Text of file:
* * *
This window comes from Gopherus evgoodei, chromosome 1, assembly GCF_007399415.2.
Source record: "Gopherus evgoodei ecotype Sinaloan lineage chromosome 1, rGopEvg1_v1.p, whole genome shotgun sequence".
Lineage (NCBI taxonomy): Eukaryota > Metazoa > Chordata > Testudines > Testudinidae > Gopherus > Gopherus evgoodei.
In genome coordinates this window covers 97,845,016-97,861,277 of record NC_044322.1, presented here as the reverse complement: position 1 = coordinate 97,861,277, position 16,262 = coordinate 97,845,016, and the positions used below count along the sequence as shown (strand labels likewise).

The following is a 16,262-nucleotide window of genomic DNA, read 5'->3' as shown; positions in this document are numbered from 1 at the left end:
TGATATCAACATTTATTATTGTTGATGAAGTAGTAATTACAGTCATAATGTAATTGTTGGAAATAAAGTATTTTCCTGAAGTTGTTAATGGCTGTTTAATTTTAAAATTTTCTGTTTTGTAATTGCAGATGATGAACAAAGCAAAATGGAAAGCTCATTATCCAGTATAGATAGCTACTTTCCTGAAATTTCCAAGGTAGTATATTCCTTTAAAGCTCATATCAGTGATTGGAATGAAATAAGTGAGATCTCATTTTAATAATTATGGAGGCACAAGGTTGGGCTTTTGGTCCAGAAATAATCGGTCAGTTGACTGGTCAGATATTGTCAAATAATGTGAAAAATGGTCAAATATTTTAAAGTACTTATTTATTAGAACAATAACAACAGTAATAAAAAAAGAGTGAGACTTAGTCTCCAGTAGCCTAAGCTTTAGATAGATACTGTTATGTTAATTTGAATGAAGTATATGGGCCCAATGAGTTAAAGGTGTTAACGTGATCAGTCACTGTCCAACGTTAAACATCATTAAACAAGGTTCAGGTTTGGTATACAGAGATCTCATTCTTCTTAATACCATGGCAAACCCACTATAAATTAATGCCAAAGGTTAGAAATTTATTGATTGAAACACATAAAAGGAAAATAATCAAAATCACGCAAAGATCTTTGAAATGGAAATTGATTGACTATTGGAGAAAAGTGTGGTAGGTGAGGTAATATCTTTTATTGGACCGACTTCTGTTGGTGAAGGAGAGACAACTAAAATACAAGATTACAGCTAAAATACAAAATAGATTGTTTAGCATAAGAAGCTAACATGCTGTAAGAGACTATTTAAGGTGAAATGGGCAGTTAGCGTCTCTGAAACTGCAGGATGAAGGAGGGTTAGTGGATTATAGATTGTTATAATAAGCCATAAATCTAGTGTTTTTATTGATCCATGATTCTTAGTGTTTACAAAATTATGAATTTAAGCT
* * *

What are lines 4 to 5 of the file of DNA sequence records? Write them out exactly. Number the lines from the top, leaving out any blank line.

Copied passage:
In genome coordinates this window covers 97,845,016-97,861,277 of record NC_044322.1, presented here as the reverse complement: position 1 = coordinate 97,861,277, position 16,262 = coordinate 97,845,016, and the positions used below count along the sequence as shown (strand labels likewise).

The following is a 16,262-nucleotide window of genomic DNA, read 5'->3' as shown; positions in this document are numbered from 1 at the left end: